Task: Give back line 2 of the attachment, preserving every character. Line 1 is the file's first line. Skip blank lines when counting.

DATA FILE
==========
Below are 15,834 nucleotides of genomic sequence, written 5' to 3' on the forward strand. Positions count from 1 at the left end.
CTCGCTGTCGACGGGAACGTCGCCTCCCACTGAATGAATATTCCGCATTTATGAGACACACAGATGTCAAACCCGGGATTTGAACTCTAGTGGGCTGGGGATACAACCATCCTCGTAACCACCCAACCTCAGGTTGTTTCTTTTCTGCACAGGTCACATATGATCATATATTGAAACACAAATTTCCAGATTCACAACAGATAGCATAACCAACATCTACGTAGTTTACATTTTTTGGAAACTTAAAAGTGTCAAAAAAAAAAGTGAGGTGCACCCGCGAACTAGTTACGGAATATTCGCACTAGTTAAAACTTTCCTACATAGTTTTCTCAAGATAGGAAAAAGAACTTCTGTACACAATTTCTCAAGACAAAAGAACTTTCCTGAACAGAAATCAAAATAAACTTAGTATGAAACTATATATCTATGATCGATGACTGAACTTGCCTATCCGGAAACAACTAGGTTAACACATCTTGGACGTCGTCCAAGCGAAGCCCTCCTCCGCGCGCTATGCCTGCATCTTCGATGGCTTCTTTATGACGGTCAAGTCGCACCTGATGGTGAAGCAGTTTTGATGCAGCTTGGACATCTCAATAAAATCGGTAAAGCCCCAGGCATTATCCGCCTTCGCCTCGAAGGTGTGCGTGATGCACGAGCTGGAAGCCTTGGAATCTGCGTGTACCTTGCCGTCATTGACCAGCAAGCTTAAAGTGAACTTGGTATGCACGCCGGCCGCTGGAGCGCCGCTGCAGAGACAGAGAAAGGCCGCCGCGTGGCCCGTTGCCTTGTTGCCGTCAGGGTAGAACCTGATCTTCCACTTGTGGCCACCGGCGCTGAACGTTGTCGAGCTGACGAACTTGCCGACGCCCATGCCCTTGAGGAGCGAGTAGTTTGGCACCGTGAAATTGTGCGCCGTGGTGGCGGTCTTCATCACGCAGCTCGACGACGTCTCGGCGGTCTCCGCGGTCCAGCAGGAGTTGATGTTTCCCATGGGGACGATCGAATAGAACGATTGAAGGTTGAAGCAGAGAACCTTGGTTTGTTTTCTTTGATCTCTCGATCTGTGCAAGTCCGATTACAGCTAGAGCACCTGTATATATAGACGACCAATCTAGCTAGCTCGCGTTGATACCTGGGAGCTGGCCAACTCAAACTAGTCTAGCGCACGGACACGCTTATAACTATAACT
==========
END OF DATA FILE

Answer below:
CTCGCTGTCGACGGGAACGTCGCCTCCCACTGAATGAATATTCCGCATTTATGAGACACACAGATGTCAAACCCGGGATTTGAACTCTAGTGGGCTGGGGATACAACCATCCTCGTAACCACCCAACCTCAGGTTGTTTCTTTTCTGCACAGGTCACATATGATCATATATTGAAACACAAATTTCCAGATTCACAACAGATAGCATAACCAACATCTACGTAGTTTACATTTTTTGGAAACTTAAAAGTGTCAAAAAAAAAAGTGAGGTGCACCCGCGAACTAGTTACGGAATATTCGCACTAGTTAAAACTTTCCTACATAGTTTTCTCAAGATAGGAAAAAGAACTTCTGTACACAATTTCTCAAGACAAAAGAACTTTCCTGAACAGAAATCAAAATAAACTTAGTATGAAACTATATATCTATGATCGATGACTGAACTTGCCTATCCGGAAACAACTAGGTTAACACATCTTGGACGTCGTCCAAGCGAAGCCCTCCTCCGCGCGCTATGCCTGCATCTTCGATGGCTTCTTTATGACGGTCAAGTCGCACCTGATGGTGAAGCAGTTTTGATGCAGCTTGGACATCTCAATAAAATCGGTAAAGCCCCAGGCATTATCCGCCTTCGCCTCGAAGGTGTGCGTGATGCACGAGCTGGAAGCCTTGGAATCTGCGTGTACCTTGCCGTCATTGACCAGCAAGCTTAAAGTGAACTTGGTATGCACGCCGGCCGCTGGAGCGCCGCTGCAGAGACAGAGAAAGGCCGCCGCGTGGCCCGTTGCCTTGTTGCCGTCAGGGTAGAACCTGATCTTCCACTTGTGGCCACCGGCGCTGAACGTTGTCGAGCTGACGAACTTGCCGACGCCCATGCCCTTGAGGAGCGAGTAGTTTGGCACCGTGAAATTGTGCGCCGTGGTGGCGGTCTTCATCACGCAGCTCGACGACGTCTCGGCGGTCTCCGCGGTCCAGCAGGAGTTGATGTTTCCCATGGGGACGATCGAATAGAACGATTGAAGGTTGAAGCAGAGAACCTTGGTTTGTTTTCTTTGATCTCTCGATCTGTGCAAGTCCGATTACAGCTAGAGCACCTGTATATATAGACGACCAATCTAGCTAGCTCGCGTTGATACCTGGGAGCTGGCCAACTCAAACTAGTCTAGCGCACGGACACGCTTATAACTATAACT